In order to find the “FLEXIBILITY SCORE” for the group, the group decides how many categories were mentioned in their answers. If the first person said “flowers” grow, and everyone else names another flower, they would have only one category.
The third score is really fun. The instructor asks the group to use 6-inch voices and choose ONE answer the group believes they have that NO ONE ELSE in the room has. As each group gives their answer, the rest of the class says “yes… we have that answer” with a thumbs down or, if that answer was not given in their group, it is a “thumbs up” and the answer is ORIGINAL.
Practicing the final skill, ELABORATION, takes a little different skill, and you are wanting students to learn to go deeper (perseverate) into a topic. One not only sees who can and does perseverate, but also realizes that with no experience in a particular topic, it is almost impossible to give answers, and that concept needs to be discussed after this activity. Again, record the number of answers for a group.
A strategy that is an “organizer” for thinking, and can be used is called SCAMPER. There is nothing that could be done to create ideas that is not in this acronym:
- Substitute – What can I substitute to make an improvement? [Mint-filled Oreo]
- Combine – What materials, features, processes, people, products, or components can I combine? [Oreo ice cream]
- Adapt – What part of the product could I exchange for something else? [Other cookies started to use filling]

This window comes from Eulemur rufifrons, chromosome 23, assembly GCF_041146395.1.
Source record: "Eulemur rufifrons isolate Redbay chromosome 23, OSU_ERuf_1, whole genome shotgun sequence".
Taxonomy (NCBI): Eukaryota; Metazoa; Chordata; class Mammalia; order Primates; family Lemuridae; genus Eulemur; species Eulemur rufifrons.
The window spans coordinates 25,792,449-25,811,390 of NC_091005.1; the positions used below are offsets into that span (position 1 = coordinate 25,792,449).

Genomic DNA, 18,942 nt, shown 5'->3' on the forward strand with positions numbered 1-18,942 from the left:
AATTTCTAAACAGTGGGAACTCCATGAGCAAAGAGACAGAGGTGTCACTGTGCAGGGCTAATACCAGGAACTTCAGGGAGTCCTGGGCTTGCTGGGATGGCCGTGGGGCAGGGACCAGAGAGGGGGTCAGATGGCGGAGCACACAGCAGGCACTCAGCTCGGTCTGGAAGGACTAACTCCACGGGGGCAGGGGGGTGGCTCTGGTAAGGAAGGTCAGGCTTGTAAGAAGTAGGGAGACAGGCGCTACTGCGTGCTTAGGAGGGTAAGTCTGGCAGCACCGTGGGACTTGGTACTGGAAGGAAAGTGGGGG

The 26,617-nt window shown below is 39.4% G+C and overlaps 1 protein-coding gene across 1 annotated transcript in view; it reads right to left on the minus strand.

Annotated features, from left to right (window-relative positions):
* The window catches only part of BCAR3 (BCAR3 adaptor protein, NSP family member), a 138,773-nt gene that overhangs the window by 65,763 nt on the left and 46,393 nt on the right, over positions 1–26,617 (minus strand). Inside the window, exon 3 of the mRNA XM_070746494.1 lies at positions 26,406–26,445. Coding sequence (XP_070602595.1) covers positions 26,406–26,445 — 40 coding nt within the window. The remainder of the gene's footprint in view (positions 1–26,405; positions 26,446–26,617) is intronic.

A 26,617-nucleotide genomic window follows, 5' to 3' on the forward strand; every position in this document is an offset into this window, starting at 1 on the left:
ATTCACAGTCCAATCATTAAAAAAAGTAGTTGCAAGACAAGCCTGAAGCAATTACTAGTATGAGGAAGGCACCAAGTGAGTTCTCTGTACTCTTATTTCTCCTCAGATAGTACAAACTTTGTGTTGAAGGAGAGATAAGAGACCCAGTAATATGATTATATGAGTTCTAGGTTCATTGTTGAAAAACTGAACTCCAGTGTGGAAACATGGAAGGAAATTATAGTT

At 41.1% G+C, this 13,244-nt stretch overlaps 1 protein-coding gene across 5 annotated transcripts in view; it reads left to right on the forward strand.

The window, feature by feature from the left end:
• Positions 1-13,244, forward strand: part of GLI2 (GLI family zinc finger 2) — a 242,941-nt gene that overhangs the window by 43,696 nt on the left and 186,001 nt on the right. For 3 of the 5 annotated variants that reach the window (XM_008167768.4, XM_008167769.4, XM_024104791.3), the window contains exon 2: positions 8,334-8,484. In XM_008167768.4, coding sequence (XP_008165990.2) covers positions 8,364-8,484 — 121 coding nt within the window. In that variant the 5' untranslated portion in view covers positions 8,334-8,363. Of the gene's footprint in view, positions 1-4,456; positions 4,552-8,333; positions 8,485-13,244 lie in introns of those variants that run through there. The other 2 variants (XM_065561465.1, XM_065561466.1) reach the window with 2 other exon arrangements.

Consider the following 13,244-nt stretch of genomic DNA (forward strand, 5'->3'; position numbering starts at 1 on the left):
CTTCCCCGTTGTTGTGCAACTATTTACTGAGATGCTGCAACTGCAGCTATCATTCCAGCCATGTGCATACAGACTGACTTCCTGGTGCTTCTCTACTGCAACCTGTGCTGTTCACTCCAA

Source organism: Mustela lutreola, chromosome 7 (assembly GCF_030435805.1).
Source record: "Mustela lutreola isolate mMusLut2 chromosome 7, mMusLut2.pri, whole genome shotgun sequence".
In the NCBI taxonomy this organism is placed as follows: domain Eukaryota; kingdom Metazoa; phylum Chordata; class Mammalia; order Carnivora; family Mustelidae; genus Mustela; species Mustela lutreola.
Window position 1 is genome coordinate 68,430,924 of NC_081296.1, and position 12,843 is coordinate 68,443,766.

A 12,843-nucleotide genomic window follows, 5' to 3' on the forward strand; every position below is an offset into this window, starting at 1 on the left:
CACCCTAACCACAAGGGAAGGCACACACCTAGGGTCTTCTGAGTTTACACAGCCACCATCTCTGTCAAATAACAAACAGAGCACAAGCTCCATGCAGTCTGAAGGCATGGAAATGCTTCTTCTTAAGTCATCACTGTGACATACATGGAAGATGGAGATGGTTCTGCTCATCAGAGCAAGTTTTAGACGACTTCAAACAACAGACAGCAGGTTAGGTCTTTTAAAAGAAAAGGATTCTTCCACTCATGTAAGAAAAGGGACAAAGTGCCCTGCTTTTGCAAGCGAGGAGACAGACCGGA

- Modify – What will happen if I change part or all of it, maybe even distorting it? [Double-stuffed Oreos; at holidays, the color of the filling is changed]
- Magnify – What will happen if I enlarge, warp, or exaggerate a feature or component? [Giant Oreos]
- Minimize (or “Minify”) – What will happen if I shrink part or all of the product? [ Mini Oreos]
- Put to other uses – How could this product be used for different purposes? [Crush and make pie crusts]
- Eliminate – What would happen if I removed part or all of a component? [100-calorie packs]
- Rearrange – What if I looked at this from a different angle or perspective, or rearranged parts of it? [Oreo ice cream cones]
- Reverse – What if I did parts of it in reverse or put things in a different order? [White fudge covered Oreos]
After students have been working on fluency or brainstorming for awhile, have them apply the questions from the SCAMPER technique to their ideas. This should help them come up with many new ideas or variations of old ideas. For practice, have the students watch commercials to see how many products have been created through this process. Or, bring in all the samples from the Oreo example.
Help your staff and students to think creatively. Keep practicing fluency, flexibility, originality, and elaboration, and you will see a great deal of divergent thinking happening. If you practice this in groups, they will also practice other 21st Century skills such as communication and collaboration. Enjoy!
- The Huffington Post – Making Time for Creativity is Crucial for Kids
- Teacher Magazine – Introducing Creative Education in a school
- The Brown and White – Sir Ken Robinson discusses creativity in the classroom